Tuesday, 2 April 2013

Today's Articles from The Economics Nexus (2 April 2013)

Here are today's articles from The Economics Nexus, our sister publication:
Posted: 02 Apr 2013 03:09 AM PDT
By Eurostat

The euro area1 (EA17) seasonally-adjusted unemployment rate3 was 12.0% in February 2013, stable compared with January. The EU27 unemployment rate was 10.9%, up from 10.8% in the previous month. In both zones, rates have risen markedly compared with February 2012, when they were 10.9% and 10.2% respectively. These figures are published by Eurostat, the statistical office of the European Union.

Eurostat estimates that 26.338 million men and women in the EU27, of whom 19.071 million were in the euro area, were unemployed in February 2013. Compared with January 2013, the number of persons unemployed increased by 76 000 in the EU27 and by 33 000 in the euro area. Compared with February 2012, unemployment rose by 1.805 million in the EU27 and by 1.775 million in the euro area.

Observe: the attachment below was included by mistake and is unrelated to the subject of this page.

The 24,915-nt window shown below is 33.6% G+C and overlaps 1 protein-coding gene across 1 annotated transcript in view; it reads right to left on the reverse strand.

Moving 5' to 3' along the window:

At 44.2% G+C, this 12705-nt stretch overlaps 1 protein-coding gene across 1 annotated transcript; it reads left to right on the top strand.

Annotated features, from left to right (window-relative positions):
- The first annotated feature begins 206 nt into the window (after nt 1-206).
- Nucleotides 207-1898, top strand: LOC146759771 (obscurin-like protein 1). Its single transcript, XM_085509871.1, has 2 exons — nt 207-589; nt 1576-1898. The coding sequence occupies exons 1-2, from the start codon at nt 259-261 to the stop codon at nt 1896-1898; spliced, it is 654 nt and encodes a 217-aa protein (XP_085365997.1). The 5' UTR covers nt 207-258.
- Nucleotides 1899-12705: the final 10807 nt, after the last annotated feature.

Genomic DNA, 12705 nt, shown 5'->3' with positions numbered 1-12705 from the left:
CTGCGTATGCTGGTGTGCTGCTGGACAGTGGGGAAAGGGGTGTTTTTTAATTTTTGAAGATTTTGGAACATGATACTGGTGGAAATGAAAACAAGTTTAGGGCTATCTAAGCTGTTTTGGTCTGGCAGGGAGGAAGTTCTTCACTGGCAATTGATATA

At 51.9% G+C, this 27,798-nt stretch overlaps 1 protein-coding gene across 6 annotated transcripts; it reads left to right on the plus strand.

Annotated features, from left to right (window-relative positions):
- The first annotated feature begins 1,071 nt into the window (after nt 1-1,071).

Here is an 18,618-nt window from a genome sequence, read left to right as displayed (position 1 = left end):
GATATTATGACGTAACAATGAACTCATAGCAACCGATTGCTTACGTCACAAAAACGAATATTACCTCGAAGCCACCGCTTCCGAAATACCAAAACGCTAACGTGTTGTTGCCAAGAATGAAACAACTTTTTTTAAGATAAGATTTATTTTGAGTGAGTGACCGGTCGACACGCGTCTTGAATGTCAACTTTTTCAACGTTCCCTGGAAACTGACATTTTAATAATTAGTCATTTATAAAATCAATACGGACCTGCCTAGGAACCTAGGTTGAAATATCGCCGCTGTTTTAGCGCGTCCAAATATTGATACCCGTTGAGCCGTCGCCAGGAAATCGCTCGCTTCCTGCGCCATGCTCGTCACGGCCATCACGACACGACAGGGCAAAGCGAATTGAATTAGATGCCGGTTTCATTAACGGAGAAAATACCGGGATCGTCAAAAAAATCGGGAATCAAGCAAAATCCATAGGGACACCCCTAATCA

Among the Member States, the lowest unemployment rates were recorded in Austria (4.8%), Germany (5.4%), Luxembourg (5.5%) and the Netherlands (6.2%), and the highest in Greece (26.4% in December 2012), Spain (26.3%) and Portugal (17.5%).

Compared with a year ago, the unemployment rate increased in nineteen Member States and fell in eight. The highest increases were registered in Greece (21.4% to 26.4% between December 2011 and December 2012), Cyprus (10.2% to 14.0%), Portugal (14.8% to 17.5%) and Spain (23.9% to 26.3%). The largest decreases were observed in Latvia (15.6% to 14.3% between the fourth quarters of 2011 and 2012), Estonia (10.8% to 9.9% between January 2012 and January 2013) and Ireland (15.1% to 14.2%).